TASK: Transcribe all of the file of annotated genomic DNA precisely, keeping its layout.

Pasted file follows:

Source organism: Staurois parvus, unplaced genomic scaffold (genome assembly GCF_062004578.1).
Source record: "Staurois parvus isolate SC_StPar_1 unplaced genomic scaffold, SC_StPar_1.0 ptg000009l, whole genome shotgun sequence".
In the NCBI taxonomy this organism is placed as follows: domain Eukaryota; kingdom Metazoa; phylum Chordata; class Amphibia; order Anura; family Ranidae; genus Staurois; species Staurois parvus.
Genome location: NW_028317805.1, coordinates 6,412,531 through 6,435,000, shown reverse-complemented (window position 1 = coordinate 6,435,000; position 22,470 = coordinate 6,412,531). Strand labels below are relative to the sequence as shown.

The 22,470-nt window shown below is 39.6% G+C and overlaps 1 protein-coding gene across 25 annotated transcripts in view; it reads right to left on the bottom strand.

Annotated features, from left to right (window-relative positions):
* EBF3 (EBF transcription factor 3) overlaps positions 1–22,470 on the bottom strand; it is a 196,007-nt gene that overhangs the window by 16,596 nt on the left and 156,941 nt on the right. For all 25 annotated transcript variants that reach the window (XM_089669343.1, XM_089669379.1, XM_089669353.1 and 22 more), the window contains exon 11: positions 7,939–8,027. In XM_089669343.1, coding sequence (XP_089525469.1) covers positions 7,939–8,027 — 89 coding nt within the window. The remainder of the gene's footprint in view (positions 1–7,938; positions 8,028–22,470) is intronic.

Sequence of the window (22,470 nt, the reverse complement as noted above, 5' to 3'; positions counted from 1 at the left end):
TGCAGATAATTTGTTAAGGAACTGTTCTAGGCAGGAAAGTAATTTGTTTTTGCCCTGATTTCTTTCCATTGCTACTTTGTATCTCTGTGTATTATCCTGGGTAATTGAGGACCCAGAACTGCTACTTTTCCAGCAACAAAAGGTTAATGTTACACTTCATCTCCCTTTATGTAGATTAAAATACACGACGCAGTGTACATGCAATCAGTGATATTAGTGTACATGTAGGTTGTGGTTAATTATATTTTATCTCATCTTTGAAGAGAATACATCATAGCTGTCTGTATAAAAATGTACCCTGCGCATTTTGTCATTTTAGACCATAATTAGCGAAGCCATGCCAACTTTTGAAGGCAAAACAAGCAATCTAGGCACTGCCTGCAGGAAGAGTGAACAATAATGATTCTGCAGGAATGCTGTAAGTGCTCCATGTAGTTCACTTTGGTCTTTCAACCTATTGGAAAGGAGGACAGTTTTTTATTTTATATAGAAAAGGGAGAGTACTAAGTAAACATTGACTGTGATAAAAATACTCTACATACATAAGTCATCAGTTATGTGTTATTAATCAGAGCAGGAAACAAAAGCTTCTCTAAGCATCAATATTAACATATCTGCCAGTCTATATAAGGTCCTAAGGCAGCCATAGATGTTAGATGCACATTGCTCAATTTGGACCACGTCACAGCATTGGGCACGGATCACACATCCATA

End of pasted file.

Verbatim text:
Source organism: Staurois parvus, unplaced genomic scaffold (genome assembly GCF_062004578.1).
Source record: "Staurois parvus isolate SC_StPar_1 unplaced genomic scaffold, SC_StPar_1.0 ptg000009l, whole genome shotgun sequence".
In the NCBI taxonomy this organism is placed as follows: domain Eukaryota; kingdom Metazoa; phylum Chordata; class Amphibia; order Anura; family Ranidae; genus Staurois; species Staurois parvus.
Genome location: NW_028317805.1, coordinates 6,412,531 through 6,435,000, shown reverse-complemented (window position 1 = coordinate 6,435,000; position 22,470 = coordinate 6,412,531). Strand labels below are relative to the sequence as shown.

The 22,470-nt window shown below is 39.6% G+C and overlaps 1 protein-coding gene across 25 annotated transcripts in view; it reads right to left on the bottom strand.

Annotated features, from left to right (window-relative positions):
* EBF3 (EBF transcription factor 3) overlaps positions 1–22,470 on the bottom strand; it is a 196,007-nt gene that overhangs the window by 16,596 nt on the left and 156,941 nt on the right. For all 25 annotated transcript variants that reach the window (XM_089669343.1, XM_089669379.1, XM_089669353.1 and 22 more), the window contains exon 11: positions 7,939–8,027. In XM_089669343.1, coding sequence (XP_089525469.1) covers positions 7,939–8,027 — 89 coding nt within the window. The remainder of the gene's footprint in view (positions 1–7,938; positions 8,028–22,470) is intronic.

Sequence of the window (22,470 nt, the reverse complement as noted above, 5' to 3'; positions counted from 1 at the left end):
TGCAGATAATTTGTTAAGGAACTGTTCTAGGCAGGAAAGTAATTTGTTTTTGCCCTGATTTCTTTCCATTGCTACTTTGTATCTCTGTGTATTATCCTGGGTAATTGAGGACCCAGAACTGCTACTTTTCCAGCAACAAAAGGTTAATGTTACACTTCATCTCCCTTTATGTAGATTAAAATACACGACGCAGTGTACATGCAATCAGTGATATTAGTGTACATGTAGGTTGTGGTTAATTATATTTTATCTCATCTTTGAAGAGAATACATCATAGCTGTCTGTATAAAAATGTACCCTGCGCATTTTGTCATTTTAGACCATAATTAGCGAAGCCATGCCAACTTTTGAAGGCAAAACAAGCAATCTAGGCACTGCCTGCAGGAAGAGTGAACAATAATGATTCTGCAGGAATGCTGTAAGTGCTCCATGTAGTTCACTTTGGTCTTTCAACCTATTGGAAAGGAGGACAGTTTTTTATTTTATATAGAAAAGGGAGAGTACTAAGTAAACATTGACTGTGATAAAAATACTCTACATACATAAGTCATCAGTTATGTGTTATTAATCAGAGCAGGAAACAAAAGCTTCTCTAAGCATCAATATTAACATATCTGCCAGTCTATATAAGGTCCTAAGGCAGCCATAGATGTTAGATGCACATTGCTCAATTTGGACCACGTCACAGCATTGGGCACGGATCACACATCCATA